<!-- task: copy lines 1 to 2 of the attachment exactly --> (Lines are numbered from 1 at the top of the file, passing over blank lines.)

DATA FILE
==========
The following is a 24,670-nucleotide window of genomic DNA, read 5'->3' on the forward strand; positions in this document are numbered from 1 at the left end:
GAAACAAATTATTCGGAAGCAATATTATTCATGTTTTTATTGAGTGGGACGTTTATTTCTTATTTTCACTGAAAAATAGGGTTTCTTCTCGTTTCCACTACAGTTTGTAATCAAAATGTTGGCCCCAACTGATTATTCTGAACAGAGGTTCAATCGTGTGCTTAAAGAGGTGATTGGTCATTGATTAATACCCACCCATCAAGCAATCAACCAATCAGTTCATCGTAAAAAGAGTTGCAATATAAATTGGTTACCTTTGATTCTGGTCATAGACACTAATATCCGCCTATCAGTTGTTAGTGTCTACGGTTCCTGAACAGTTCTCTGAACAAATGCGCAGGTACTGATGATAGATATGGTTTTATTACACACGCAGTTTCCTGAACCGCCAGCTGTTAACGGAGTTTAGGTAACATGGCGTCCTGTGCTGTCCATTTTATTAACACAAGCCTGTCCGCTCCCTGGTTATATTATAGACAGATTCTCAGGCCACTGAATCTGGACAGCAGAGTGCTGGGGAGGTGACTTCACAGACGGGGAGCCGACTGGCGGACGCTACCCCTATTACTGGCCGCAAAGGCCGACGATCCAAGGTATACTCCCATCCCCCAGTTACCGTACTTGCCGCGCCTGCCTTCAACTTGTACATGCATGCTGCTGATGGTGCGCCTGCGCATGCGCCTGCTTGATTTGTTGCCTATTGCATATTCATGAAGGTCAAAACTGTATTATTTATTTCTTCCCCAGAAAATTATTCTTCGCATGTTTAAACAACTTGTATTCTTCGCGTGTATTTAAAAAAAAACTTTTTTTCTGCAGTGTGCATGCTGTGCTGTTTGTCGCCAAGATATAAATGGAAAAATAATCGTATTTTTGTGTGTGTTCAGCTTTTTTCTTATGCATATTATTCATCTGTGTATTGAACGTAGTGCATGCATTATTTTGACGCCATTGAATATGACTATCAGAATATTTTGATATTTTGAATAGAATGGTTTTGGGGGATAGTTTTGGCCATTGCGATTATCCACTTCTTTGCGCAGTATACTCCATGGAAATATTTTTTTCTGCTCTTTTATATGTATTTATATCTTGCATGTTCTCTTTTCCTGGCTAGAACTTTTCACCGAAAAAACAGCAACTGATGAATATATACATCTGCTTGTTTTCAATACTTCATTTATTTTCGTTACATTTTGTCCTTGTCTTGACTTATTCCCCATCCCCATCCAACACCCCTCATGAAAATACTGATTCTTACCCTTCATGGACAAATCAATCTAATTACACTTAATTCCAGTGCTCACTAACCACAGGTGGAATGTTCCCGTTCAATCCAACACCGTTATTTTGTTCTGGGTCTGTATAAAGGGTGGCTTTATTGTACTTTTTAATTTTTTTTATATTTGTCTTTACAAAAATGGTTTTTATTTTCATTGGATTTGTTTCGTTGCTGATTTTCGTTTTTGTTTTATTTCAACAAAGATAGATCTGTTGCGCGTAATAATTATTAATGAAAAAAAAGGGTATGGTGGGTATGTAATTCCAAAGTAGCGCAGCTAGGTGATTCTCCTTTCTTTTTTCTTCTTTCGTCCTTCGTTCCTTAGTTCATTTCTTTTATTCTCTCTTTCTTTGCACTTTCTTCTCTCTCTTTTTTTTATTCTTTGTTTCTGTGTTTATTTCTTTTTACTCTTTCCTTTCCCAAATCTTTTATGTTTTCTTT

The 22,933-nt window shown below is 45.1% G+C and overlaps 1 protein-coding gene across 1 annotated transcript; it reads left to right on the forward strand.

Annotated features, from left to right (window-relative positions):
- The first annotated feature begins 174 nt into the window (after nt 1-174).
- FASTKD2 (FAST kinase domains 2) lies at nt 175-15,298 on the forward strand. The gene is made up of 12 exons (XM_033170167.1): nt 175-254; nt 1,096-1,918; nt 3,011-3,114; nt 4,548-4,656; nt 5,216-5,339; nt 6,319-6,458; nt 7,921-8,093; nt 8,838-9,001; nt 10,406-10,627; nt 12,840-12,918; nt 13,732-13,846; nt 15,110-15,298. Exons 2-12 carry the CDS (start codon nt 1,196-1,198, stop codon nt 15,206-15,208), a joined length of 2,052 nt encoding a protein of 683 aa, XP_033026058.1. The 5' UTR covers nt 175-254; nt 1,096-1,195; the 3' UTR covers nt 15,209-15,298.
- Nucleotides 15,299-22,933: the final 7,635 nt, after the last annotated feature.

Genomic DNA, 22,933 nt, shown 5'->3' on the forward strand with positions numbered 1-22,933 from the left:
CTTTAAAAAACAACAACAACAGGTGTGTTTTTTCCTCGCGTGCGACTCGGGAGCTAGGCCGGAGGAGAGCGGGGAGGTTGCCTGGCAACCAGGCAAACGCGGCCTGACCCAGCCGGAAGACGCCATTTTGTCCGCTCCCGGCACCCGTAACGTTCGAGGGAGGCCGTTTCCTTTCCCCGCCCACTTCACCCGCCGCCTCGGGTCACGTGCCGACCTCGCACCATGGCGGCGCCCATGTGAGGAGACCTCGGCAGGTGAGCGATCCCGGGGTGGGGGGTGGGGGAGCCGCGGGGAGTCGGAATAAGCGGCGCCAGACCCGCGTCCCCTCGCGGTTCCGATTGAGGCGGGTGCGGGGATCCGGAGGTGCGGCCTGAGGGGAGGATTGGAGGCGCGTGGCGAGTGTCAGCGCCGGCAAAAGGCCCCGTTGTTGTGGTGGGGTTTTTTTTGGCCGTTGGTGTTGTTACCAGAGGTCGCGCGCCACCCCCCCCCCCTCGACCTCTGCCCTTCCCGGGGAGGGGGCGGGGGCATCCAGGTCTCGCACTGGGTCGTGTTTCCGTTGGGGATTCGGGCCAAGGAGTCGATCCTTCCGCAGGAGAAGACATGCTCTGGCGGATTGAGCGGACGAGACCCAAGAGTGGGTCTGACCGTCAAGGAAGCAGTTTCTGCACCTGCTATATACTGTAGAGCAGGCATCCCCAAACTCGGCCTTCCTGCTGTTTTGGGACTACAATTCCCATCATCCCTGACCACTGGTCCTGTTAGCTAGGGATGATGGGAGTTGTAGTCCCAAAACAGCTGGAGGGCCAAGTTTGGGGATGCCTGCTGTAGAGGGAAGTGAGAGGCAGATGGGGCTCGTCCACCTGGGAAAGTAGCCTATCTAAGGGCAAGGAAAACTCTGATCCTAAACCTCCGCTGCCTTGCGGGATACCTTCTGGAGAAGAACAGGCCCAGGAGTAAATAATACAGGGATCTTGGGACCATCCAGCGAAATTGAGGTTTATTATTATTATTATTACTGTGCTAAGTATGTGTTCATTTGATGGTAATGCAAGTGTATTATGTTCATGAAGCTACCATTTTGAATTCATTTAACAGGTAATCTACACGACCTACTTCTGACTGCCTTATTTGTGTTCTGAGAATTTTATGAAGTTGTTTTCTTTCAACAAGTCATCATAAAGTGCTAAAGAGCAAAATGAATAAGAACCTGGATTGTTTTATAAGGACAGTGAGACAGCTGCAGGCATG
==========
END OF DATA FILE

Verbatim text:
The following is a 24,670-nucleotide window of genomic DNA, read 5'->3' on the forward strand; positions in this document are numbered from 1 at the left end:
GAAACAAATTATTCGGAAGCAATATTATTCATGTTTTTATTGAGTGGGACGTTTATTTCTTATTTTCACTGAAAAATAGGGTTTCTTCTCGTTTCCACTACAGTTTGTAATCAAAATGTTGGCCCCAACTGATTATTCTGAACAGAGGTTCAATCGTGTGCTTAAAGAGGTGATTGGTCATTGATTAATACCCACCCATCAAGCAATCAACCAATCAGTTCATCGTAAAAAGAGTTGCAATATAAATTGGTTACCTTTGATTCTGGTCATAGACACTAATATCCGCCTATCAGTTGTTAGTGTCTACGGTTCCTGAACAGTTCTCTGAACAAATGCGCAGGTACTGATGATAGATATGGTTTTATTACACACGCAGTTTCCTGAACCGCCAGCTGTTAACGGAGTTTAGGTAACATGGCGTCCTGTGCTGTCCATTTTATTAACACAAGCCTGTCCGCTCCCTGGTTATATTATAGACAGATTCTCAGGCCACTGAATCTGGACAGCAGAGTGCTGGGGAGGTGACTTCACAGACGGGGAGCCGACTGGCGGACGCTACCCCTATTACTGGCCGCAAAGGCCGACGATCCAAGGTATACTCCCATCCCCCAGTTACCGTACTTGCCGCGCCTGCCTTCAACTTGTACATGCATGCTGCTGATGGTGCGCCTGCGCATGCGCCTGCTTGATTTGTTGCCTATTGCATATTCATGAAGGTCAAAACTGTATTATTTATTTCTTCCCCAGAAAATTATTCTTCGCATGTTTAAACAACTTGTATTCTTCGCGTGTATTTAAAAAAAAACTTTTTTTCTGCAGTGTGCATGCTGTGCTGTTTGTCGCCAAGATATAAATGGAAAAATAATCGTATTTTTGTGTGTGTTCAGCTTTTTTCTTATGCATATTATTCATCTGTGTATTGAACGTAGTGCATGCATTATTTTGACGCCATTGAATATGACTATCAGAATATTTTGATATTTTGAATAGAATGGTTTTGGGGGATAGTTTTGGCCATTGCGATTATCCACTTCTTTGCGCAGTATACTCCATGGAAATATTTTTTTCTGCTCTTTTATATGTATTTATATCTTGCATGTTCTCTTTTCCTGGCTAGAACTTTTCACCGAAAAAACAGCAACTGATGAATATATACATCTGCTTGTTTTCAATACTTCATTTATTTTCGTTACATTTTGTCCTTGTCTTGACTTATTCCCCATCCCCATCCAACACCCCTCATGAAAATACTGATTCTTACCCTTCATGGACAAATCAATCTAATTACACTTAATTCCAGTGCTCACTAACCACAGGTGGAATGTTCCCGTTCAATCCAACACCGTTATTTTGTTCTGGGTCTGTATAAAGGGTGGCTTTATTGTACTTTTTAATTTTTTTTATATTTGTCTTTACAAAAATGGTTTTTATTTTCATTGGATTTGTTTCGTTGCTGATTTTCGTTTTTGTTTTATTTCAACAAAGATAGATCTGTTGCGCGTAATAATTATTAATGAAAAAAAAGGGTATGGTGGGTATGTAATTCCAAAGTAGCGCAGCTAGGTGATTCTCCTTTCTTTTTTCTTCTTTCGTCCTTCGTTCCTTAGTTCATTTCTTTTATTCTCTCTTTCTTTGCACTTTCTTCTCTCTCTTTTTTTTATTCTTTGTTTCTGTGTTTATTTCTTTTTACTCTTTCCTTTCCCAAATCTTTTATGTTTTCTTT